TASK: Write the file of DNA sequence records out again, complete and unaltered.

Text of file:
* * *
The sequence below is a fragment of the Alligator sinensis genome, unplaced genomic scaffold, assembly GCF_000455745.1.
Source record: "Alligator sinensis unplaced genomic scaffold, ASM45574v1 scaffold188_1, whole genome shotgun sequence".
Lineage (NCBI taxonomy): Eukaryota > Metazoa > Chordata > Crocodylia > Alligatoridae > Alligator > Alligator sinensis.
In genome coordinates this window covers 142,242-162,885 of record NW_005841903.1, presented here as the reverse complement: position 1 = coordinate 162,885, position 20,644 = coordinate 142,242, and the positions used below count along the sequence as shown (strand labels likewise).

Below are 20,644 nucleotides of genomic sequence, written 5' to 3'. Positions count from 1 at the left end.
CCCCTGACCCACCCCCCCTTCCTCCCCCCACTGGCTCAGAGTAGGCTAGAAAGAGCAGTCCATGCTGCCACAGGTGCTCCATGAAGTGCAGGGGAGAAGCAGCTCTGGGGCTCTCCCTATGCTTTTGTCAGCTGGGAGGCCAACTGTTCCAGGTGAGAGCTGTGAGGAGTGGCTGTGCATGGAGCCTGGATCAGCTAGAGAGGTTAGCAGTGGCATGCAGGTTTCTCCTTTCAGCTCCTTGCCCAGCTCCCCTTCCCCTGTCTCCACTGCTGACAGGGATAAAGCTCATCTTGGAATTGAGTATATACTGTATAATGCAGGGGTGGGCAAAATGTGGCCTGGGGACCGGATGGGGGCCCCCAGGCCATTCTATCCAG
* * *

The sequence below is a fragment of the Alligator sinensis genome, unplaced genomic scaffold, assembly GCF_000455745.1.
Source record: "Alligator sinensis unplaced genomic scaffold, ASM45574v1 scaffold188_1, whole genome shotgun sequence".
Lineage (NCBI taxonomy): Eukaryota > Metazoa > Chordata > Crocodylia > Alligatoridae > Alligator > Alligator sinensis.
In genome coordinates this window covers 142,242-162,885 of record NW_005841903.1, presented here as the reverse complement: position 1 = coordinate 162,885, position 20,644 = coordinate 142,242, and the positions used below count along the sequence as shown (strand labels likewise).

Below are 20,644 nucleotides of genomic sequence, written 5' to 3'. Positions count from 1 at the left end.
CCCCTGACCCACCCCCCCTTCCTCCCCCCACTGGCTCAGAGTAGGCTAGAAAGAGCAGTCCATGCTGCCACAGGTGCTCCATGAAGTGCAGGGGAGAAGCAGCTCTGGGGCTCTCCCTATGCTTTTGTCAGCTGGGAGGCCAACTGTTCCAGGTGAGAGCTGTGAGGAGTGGCTGTGCATGGAGCCTGGATCAGCTAGAGAGGTTAGCAGTGGCATGCAGGTTTCTCCTTTCAGCTCCTTGCCCAGCTCCCCTTCCCCTGTCTCCACTGCTGACAGGGATAAAGCTCATCTTGGAATTGAGTATATACTGTATAATGCAGGGGTGGGCAAAATGTGGCCTGGGGACCGGATGGGGGCCCCCAGGCCATTCTATCCAG